Sensitivity Analysis of an ENteric Immunity SImulator (ENISI)-Based Model of Immune Responses to Helicobacter pylori Infection.

Alam M, Deng X, Philipson C, Bassaganya-Riera J, Bisset K, Carbo A, Eubank S, Hontecillas R, Hoops S, Mei Y, Abedi V, Marathe M - PLoS ONE (2015)

Effect of parameter μM1 on Th1, Th17, iTreg, M0, M1, and M2 phenotypes.
© Copyright Policy
Related In: Results  -  Collection

License
Show All Figures
getmorefigures.php?uid=PMC4556515&req=5

pone.0136139.g012: Effect of parameter μM1 on Th1, Th17, iTreg, M0, M1, and M2 phenotypes.
Mentions: Parameter μM1 represents the ability for pro-inflammatory M1 cells to eliminate bacteria. The default value of μM1 is 1. To observe the effect of μM1 on the system, the value was changed to 0.5, 0.25 and 0.0 in decreasing order such that fewer bacteria are killed. The ability for macrophages to rid the system of H. pylori caused the most noticeable changes in a peak of lamina propria myeloid cells (M0) between days 10 and 22 (Fig 12). More than a 10-day delay occurs in the M0 population when μM1 from is shifted from 0.25 to 0.5. Additionally, at the higher killing capacity (μM1 = 0.5) bacteria is cleared more rapidly but causes more significant inflammation when compared to μM1 = 0.25. When μM1 is set to its default value, the myeloid population peaks between days 15 and 16 and prevents an overzealous cellular response.

Bottom Line: Determining the key modeling parameters which govern the outcomes of the system is very challenging.In this article, we develop novel experimental design and analysis techniques to perform both global and local sensitivity analysis of large-scale ABMs. The proposed method can efficiently identify the most significant parameters and quantify their contributions to outcomes of the system.We demonstrate the proposed methodology for ENteric Immune SImulator (ENISI), a large-scale ABM environment, using a computational model of immune responses to Helicobacter pylori colonization of the gastric mucosa.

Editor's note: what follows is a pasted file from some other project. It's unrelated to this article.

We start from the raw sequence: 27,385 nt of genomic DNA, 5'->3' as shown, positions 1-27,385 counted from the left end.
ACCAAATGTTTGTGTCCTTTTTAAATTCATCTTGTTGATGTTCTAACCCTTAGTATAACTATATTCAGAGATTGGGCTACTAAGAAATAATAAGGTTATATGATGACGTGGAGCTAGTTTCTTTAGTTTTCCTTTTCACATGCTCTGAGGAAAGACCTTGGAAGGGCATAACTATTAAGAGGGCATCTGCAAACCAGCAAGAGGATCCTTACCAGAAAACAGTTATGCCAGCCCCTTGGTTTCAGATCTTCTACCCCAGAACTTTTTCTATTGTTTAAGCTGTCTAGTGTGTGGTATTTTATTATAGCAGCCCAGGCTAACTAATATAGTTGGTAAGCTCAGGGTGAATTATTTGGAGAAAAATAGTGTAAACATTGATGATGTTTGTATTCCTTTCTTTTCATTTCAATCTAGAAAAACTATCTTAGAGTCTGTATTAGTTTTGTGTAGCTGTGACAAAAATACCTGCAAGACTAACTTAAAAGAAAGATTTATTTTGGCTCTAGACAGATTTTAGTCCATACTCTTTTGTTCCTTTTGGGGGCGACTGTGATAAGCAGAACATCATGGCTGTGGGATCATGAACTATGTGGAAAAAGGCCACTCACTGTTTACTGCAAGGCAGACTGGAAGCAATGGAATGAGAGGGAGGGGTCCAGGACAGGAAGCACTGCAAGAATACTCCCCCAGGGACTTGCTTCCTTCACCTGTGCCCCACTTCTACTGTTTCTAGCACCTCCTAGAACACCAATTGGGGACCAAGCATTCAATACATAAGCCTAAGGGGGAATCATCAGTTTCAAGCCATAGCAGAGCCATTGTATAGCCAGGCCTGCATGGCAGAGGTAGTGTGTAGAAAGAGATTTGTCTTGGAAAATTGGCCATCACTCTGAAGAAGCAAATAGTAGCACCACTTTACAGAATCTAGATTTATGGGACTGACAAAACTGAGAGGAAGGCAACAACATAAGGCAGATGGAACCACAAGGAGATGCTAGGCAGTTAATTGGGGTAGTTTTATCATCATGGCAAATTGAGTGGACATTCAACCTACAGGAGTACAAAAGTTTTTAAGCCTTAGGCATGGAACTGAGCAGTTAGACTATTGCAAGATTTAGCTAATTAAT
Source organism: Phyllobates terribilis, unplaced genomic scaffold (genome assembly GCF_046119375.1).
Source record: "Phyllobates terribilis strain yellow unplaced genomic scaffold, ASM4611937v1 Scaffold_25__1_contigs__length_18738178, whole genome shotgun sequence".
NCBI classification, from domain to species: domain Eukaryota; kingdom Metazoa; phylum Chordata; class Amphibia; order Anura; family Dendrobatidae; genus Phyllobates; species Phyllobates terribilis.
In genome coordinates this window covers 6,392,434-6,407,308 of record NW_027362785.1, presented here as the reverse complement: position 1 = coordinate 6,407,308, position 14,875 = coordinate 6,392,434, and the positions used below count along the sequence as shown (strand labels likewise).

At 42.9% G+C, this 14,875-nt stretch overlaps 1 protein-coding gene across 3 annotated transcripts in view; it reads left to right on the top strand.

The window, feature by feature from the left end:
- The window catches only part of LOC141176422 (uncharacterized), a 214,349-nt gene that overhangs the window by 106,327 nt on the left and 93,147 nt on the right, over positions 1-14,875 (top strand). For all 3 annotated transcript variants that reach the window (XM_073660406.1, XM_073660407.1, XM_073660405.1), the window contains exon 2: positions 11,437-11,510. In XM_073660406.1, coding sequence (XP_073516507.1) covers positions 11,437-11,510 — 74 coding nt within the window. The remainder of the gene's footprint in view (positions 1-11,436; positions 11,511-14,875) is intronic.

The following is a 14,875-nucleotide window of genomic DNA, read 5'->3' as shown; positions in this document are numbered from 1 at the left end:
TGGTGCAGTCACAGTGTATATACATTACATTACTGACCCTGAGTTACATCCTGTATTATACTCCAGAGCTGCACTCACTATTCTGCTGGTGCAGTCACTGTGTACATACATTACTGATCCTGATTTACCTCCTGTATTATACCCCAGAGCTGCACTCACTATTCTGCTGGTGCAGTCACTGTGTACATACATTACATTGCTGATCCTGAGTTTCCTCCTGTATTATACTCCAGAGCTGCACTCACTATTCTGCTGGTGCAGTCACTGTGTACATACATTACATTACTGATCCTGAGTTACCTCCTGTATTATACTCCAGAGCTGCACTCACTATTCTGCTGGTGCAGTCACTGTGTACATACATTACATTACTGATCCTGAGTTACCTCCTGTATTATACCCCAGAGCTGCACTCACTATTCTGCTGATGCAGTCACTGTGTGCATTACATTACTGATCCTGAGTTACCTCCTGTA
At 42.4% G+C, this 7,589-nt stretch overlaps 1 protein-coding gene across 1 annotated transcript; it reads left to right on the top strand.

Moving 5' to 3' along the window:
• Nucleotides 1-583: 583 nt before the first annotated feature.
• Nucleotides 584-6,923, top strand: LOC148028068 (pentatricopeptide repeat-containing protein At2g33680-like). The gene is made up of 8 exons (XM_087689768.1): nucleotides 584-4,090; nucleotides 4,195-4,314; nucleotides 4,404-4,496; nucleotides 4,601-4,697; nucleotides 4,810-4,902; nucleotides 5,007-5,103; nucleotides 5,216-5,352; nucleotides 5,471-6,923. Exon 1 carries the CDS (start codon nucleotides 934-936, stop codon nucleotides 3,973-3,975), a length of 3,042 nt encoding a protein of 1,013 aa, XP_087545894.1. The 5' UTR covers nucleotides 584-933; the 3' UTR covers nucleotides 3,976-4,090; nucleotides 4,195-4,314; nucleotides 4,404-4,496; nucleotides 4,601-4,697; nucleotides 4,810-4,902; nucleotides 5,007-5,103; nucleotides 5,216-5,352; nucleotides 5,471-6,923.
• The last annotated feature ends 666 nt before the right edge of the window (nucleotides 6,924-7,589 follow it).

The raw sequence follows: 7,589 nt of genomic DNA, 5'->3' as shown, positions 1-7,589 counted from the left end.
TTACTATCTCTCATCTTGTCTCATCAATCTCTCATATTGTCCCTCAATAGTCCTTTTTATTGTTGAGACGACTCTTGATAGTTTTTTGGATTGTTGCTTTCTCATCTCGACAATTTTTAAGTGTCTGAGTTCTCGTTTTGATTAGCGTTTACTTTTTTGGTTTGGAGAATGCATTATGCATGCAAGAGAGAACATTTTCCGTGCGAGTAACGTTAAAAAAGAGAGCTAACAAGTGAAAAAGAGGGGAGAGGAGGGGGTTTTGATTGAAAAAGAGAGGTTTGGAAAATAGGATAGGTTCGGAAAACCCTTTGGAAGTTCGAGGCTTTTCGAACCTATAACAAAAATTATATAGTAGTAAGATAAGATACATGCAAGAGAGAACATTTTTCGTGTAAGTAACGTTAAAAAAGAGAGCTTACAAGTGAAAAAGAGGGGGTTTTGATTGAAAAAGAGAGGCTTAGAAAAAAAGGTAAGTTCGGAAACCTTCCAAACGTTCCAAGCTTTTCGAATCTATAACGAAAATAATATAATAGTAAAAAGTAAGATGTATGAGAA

View Article: PubMed Central - PubMed

Affiliation: Network Dynamics and Simulation Science Laboratory, Virginia Bioinformatics Institute, Virginia Tech, Blacksburg, Virginia, United States of America; Center for Modeling Immunity to Enteric Pathogens, Virginia Bioinformatics Institute, Virginia Tech, Blacksburg, Virginia, United States of America; Department of Computer Science, Virginia Tech, Blacksburg, Virginia, United States of America.

ABSTRACT
Agent-based models (ABM) are widely used to study immune systems, providing a procedural and interactive view of the underlying system. The interaction of components and the behavior of individual objects is described procedurally as a function of the internal states and the local interactions, which are often stochastic in nature. Such models typically have complex structures and consist of a large number of modeling parameters. Determining the key modeling parameters which govern the outcomes of the system is very challenging. Sensitivity analysis plays a vital role in quantifying the impact of modeling parameters in massively interacting systems, including large complex ABM. The high computational cost of executing simulations impedes running experiments with exhaustive parameter settings. Existing techniques of analyzing such a complex system typically focus on local sensitivity analysis, i.e. one parameter at a time, or a close "neighborhood" of particular parameter settings. However, such methods are not adequate to measure the uncertainty and sensitivity of parameters accurately because they overlook the global impacts of parameters on the system. In this article, we develop novel experimental design and analysis techniques to perform both global and local sensitivity analysis of large-scale ABMs. The proposed method can efficiently identify the most significant parameters and quantify their contributions to outcomes of the system. We demonstrate the proposed methodology for ENteric Immune SImulator (ENISI), a large-scale ABM environment, using a computational model of immune responses to Helicobacter pylori colonization of the gastric mucosa.

No MeSH data available.